Emerson noted this opposition in grand style in his essay on “Self-Reliance”:

I would write on the lintels of the door-post, Whim. I hope it is somewhat better than whim at last, but we cannot spend the day in explanation. (262)

It is important, however, so he reiterates here, with an interesting variation:

Self-reliance is the basis of behavior, as it is the guaranty that the powers are not squandered in too much demonstration. In this country, where school education is universal, we have a superficial culture, and a profusion of reading and writing and expression. We parade our nobilities in poems and orations, instead of working them up into happiness. (1048)

In this expression of the point, Emerson ties it to the thought that poetry might profitably disappear – not his first time having entertained such a thought. He mistrusts that poetry (and other writing) that becomes a show of nobility, often at the expense of the enacting of that nobility. Were this form of poetry to disappear, what is poetic in it would nonetheless remain: “when a man does not write his poetry, it escapes by other vents through him […] clings to his form and manners…” (1048)

This disappearance of poetry is, moreover, annexed to a consideration of happiness: there is something sickly, unhappy, about a person who sacrifices happiness to poetizing. As a person possessive of at least pretensions to such poetizing, this thought is interesting to and useful for me. Ought I not to write, in favor of other forms of expression? I do not think so, and do not believe that I am merely gratifying myself in so thinking. What this suggests to me instead is that Emerson places a priority first on happiness (by which I do not believe he means that sloppy self-content that today sometimes carries the name). Once this is secured, it may overflow into poetry.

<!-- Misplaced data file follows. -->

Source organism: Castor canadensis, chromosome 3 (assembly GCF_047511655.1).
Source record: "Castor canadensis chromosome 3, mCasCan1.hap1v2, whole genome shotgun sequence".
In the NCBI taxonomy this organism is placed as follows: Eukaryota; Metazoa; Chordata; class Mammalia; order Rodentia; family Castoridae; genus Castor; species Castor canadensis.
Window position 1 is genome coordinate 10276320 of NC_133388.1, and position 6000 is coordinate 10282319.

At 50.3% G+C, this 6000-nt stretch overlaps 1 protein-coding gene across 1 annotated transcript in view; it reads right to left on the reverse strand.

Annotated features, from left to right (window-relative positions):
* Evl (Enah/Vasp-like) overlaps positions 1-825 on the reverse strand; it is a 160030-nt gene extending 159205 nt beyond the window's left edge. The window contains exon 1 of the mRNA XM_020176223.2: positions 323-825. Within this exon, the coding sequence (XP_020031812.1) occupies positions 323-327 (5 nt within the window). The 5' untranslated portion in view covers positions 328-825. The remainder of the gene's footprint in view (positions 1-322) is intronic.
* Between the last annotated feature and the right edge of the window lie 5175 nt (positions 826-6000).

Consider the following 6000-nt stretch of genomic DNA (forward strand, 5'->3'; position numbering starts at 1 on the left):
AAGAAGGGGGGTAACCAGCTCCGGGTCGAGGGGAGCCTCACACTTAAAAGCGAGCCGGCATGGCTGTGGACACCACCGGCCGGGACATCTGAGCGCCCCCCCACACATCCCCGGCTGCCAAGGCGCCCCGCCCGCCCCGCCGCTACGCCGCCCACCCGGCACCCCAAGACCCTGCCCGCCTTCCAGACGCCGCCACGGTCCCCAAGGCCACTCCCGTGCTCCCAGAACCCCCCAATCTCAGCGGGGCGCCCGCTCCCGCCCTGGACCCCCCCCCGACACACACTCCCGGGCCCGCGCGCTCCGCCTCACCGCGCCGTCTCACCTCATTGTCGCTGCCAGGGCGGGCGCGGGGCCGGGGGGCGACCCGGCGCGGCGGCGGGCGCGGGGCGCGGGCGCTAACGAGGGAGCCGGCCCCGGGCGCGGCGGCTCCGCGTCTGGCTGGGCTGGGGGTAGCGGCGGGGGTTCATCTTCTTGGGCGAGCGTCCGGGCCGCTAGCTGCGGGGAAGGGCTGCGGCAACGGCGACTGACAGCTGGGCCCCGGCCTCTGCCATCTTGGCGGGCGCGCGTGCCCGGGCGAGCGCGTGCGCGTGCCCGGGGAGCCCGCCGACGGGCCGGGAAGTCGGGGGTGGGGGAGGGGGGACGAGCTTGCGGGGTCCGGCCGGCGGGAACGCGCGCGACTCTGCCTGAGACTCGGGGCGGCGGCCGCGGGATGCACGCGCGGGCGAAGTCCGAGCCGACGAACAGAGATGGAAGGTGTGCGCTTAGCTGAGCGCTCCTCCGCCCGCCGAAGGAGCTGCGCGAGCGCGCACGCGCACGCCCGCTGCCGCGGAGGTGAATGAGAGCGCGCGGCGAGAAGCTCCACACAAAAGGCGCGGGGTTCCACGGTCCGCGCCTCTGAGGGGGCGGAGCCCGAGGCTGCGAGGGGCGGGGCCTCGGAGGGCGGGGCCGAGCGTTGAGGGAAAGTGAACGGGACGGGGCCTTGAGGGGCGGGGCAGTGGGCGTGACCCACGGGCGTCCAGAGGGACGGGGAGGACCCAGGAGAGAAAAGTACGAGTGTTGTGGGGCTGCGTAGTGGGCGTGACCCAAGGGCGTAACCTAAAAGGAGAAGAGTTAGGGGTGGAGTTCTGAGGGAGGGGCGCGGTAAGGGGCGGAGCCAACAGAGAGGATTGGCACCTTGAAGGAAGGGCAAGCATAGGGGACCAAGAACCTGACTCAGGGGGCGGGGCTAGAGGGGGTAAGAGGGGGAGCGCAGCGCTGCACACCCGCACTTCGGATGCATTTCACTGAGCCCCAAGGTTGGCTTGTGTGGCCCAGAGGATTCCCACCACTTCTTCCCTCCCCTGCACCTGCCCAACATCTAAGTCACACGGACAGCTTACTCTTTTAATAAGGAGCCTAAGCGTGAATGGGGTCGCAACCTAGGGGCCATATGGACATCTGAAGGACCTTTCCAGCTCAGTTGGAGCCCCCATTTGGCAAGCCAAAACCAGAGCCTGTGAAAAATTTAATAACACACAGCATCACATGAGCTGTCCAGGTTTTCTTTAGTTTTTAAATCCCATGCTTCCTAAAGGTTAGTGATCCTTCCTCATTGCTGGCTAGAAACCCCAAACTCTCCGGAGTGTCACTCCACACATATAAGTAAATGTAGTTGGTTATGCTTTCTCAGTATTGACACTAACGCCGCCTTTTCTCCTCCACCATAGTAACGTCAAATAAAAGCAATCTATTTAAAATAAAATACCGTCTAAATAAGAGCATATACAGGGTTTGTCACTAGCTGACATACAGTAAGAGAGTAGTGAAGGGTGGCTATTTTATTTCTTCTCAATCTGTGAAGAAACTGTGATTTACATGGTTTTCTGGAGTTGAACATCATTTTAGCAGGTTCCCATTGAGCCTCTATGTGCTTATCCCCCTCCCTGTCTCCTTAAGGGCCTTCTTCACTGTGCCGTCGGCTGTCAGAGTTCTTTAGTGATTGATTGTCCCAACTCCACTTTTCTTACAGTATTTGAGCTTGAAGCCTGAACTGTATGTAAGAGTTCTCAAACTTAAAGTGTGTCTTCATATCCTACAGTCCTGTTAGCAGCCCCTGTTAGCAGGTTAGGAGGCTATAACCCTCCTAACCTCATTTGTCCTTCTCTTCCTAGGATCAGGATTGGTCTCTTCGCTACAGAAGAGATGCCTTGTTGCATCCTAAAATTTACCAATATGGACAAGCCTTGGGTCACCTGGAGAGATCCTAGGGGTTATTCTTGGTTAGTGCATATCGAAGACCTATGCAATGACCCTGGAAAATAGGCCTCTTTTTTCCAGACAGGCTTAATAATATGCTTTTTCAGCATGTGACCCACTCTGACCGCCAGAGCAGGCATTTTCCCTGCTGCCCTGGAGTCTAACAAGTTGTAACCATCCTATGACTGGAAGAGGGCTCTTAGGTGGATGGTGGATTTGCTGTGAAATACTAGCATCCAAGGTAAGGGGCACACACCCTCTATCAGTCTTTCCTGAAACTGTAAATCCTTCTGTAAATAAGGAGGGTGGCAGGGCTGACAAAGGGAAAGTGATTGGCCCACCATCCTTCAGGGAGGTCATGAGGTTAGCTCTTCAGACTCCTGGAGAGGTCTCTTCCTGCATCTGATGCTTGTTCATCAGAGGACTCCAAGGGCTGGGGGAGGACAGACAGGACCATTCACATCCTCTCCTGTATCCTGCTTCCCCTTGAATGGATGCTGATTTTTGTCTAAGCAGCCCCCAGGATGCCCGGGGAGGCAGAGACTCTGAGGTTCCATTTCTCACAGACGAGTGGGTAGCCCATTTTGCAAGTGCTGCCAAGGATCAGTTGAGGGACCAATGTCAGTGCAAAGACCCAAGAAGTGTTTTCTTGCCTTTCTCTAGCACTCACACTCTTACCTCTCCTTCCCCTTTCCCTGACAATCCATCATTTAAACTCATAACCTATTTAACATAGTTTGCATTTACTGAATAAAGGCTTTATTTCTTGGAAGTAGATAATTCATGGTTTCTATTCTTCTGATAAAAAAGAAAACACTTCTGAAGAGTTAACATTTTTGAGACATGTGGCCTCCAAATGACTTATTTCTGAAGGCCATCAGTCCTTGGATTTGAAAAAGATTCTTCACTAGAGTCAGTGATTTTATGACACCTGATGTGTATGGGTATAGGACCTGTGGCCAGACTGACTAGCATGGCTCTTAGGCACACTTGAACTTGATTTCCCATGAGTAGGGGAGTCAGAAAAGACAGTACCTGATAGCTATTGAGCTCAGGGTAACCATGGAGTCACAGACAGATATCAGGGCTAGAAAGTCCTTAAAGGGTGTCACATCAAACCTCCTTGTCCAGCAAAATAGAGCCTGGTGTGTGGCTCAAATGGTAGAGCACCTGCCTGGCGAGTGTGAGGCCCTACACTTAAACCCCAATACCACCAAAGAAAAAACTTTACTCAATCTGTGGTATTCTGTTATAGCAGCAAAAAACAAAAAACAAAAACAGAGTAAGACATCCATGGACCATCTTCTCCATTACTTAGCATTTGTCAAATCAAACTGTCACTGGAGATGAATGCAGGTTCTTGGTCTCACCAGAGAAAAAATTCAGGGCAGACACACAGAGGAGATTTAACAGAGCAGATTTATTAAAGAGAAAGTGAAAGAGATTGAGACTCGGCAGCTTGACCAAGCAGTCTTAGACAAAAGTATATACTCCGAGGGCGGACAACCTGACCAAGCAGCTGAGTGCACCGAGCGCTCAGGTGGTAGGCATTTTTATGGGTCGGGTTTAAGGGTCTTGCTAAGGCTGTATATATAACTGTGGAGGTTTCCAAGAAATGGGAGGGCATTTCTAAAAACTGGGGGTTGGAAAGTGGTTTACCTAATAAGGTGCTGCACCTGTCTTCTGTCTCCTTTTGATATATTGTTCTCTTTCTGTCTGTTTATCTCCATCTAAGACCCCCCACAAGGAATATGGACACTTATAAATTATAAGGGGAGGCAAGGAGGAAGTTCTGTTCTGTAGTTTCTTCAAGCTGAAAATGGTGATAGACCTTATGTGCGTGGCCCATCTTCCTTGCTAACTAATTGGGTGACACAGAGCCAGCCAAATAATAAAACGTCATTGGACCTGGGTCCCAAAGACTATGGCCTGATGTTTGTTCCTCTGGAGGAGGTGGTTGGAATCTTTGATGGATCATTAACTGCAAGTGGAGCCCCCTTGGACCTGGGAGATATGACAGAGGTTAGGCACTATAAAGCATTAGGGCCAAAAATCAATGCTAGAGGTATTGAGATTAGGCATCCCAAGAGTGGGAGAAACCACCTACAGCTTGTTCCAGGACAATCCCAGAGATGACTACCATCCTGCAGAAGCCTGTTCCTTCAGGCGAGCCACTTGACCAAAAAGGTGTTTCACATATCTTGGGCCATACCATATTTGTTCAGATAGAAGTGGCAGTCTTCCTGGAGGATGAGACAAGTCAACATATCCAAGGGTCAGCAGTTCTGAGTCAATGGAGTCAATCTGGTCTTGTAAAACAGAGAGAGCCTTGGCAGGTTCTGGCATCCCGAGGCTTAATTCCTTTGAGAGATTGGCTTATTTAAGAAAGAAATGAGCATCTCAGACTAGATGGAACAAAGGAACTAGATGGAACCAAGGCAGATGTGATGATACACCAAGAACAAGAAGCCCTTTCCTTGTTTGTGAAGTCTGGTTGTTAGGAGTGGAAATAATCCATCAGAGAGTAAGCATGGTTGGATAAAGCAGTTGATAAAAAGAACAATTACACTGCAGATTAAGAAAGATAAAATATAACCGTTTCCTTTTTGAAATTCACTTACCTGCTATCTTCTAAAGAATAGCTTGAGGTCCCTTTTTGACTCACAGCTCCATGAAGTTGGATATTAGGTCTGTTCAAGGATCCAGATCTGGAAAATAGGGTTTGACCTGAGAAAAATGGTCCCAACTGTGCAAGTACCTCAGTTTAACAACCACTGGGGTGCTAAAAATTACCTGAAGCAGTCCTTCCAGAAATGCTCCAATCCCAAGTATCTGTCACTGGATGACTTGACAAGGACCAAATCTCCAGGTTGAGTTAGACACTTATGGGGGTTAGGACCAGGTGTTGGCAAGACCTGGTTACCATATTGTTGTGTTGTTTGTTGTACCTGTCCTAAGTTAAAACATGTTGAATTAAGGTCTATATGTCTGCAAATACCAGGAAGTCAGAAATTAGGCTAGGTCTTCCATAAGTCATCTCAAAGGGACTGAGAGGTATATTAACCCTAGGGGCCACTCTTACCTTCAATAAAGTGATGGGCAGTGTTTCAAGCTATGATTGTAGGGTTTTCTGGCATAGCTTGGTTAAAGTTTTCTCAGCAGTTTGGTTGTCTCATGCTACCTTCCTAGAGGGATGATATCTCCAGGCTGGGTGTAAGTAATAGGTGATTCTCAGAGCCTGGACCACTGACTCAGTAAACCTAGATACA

The requirement is that poetry be a product of joy, of healthful morning hours. If such joy be its fount, it will adopt poetic bearing of its own accord, and wear it regally. If not, all the cultivation of form imposed upon it will not protect forever the impostor.


Long Distance Communication

“We should meet each morning, as from foreign countries, and spending the day to­gether, should depart at night, as into foreign countries. In all things I would have the island of a man inviolate. Let us sit apart as the gods, talking from peak to peak all round Olympus.” (522)

Communication, for Emerson, takes place at long distance, or ought to. Emerson’s essay “Manners” is on etiquette, on fashion, and Emerson extracts what he can from the theme. It is a shifting, unstable ground, different in each part of the world, and in the same part at different times, but Emerson tries to locate what honor he can. What is good in fashion stems from self-reliance and a sort of primal power. “In a good lord, there must first be a good animal, at least to the extent of yielding the incomparable advantage of animal spirits.” (515) Fashion molds this animal nature, but does not eliminate it.